Environmental life-cycle comparisons of steel production and recycling: Sustainability issues, problems and prospects

Yellishetty, M, Mudd, G, Gamage, R and Tharumarajah, A 2011, 'Environmental life-cycle comparisons of steel production and recycling: Sustainability issues, problems and prospects', Environmental Science and Policy, vol. 14, no. 6, pp. 650-663.


Document type: Journal Article
Collection: Journal Articles

Title Environmental life-cycle comparisons of steel production and recycling: Sustainability issues, problems and prospects
Author(s) Yellishetty, M
Mudd, G
Gamage, R
Tharumarajah, A
Year 2011
Journal name Environmental Science and Policy
Volume number 14
Issue number 6
Start page 650
End page 663
Total pages 14
Publisher Elsevier
Abstract This paper reports on historical analysis of the steel industry in which crude steel production trends are quantified for the period from 1950 to 2006. On the basis of this analysis, the future production of steel for the world is estimated using regression analysis. The historical analysis shows that the world steel production increased from 187. Mt to 1299. Mt in that period. In addition, the paper also reports on historical (1950-2006) steel scrap consumption and was compared with crude steel and electric arc furnace (EAF) steel production. Since 1950, scrap consumption by steel industry worldwide has been growing at 12% per annum whereas the EAF share of steel production has been increasing at 66% per annum. Furthermore, since 1987 iron ore prices have increased at 24% per annum whereas scrap prices have grown by 13% per annum.From the analysis on environmental benefits of steel recycling, it was established that there are numerous advantages of scrap utilisation. The major environmental benefits of increased scrap usage comes from the very fact that production of one tonne of steel through the EAF route consumes only 9-12.5GJ/tcs, whereas the BOF steel consumes 28-31GJ/tcs and consequently enormous reduction in CO2 emissions. In addition, a discussion on various alloying elements in steel and their presence in residual concentrations in the scrap on steel properties is also presented. Finally, this paper presents a discussion on policy issues that could enhance the use of scrap in steel-making is also presented.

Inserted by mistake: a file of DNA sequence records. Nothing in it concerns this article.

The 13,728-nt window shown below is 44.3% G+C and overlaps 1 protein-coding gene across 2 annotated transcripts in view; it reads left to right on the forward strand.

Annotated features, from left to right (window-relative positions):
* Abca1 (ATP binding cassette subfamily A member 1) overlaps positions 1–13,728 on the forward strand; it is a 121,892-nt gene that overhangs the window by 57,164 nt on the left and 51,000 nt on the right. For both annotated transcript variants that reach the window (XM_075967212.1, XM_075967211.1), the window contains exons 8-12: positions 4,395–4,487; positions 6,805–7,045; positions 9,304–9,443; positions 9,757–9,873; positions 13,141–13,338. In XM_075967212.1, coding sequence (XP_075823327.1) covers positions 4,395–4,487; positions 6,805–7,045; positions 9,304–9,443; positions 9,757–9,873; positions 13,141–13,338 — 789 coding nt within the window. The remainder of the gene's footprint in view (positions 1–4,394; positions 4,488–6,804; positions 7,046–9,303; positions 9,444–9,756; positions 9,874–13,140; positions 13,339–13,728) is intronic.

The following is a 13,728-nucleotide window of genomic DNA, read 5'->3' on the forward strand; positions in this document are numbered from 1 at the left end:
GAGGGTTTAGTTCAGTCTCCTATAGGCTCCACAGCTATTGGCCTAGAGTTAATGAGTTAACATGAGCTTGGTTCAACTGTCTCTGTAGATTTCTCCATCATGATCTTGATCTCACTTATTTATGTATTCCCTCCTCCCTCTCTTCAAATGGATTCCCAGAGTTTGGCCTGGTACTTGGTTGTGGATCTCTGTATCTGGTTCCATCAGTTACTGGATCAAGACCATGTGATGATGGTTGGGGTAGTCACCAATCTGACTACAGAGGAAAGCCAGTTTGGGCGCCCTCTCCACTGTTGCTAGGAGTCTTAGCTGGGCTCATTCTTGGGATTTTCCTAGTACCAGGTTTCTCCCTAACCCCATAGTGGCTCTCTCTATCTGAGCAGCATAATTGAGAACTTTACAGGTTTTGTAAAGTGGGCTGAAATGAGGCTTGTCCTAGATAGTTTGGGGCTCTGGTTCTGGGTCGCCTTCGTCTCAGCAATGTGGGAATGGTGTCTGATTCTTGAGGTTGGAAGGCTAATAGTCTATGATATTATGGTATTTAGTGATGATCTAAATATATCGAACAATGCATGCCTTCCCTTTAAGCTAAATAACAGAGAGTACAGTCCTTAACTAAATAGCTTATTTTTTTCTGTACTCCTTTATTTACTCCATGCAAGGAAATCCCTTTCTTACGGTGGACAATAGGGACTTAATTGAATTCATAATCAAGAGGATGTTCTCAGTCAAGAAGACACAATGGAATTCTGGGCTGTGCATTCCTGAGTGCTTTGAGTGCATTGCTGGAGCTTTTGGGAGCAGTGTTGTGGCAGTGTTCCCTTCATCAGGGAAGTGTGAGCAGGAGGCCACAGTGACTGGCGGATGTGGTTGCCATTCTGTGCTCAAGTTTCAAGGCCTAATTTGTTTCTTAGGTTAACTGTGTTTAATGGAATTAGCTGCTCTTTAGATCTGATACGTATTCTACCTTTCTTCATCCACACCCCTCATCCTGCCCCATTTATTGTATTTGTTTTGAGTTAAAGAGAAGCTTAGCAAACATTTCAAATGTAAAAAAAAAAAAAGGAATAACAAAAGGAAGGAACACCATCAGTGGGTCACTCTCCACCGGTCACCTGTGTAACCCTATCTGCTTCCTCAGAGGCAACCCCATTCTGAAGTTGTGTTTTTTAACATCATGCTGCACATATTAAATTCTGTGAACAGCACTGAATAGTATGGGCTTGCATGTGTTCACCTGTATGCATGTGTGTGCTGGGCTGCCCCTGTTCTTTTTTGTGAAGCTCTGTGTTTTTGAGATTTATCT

Subject Environmental Engineering not elsewhere classified
Resources Engineering and Extractive Metallurgy not elsewhere classified
Keyword(s) Energy
Iron and steel
Life cycle
Recycling
Residuals and policy
DOI - identifier 10.1016/j.envsci.2011.04.008
Copyright notice © 2011 Elsevier Ltd.
ISSN 1462-9011
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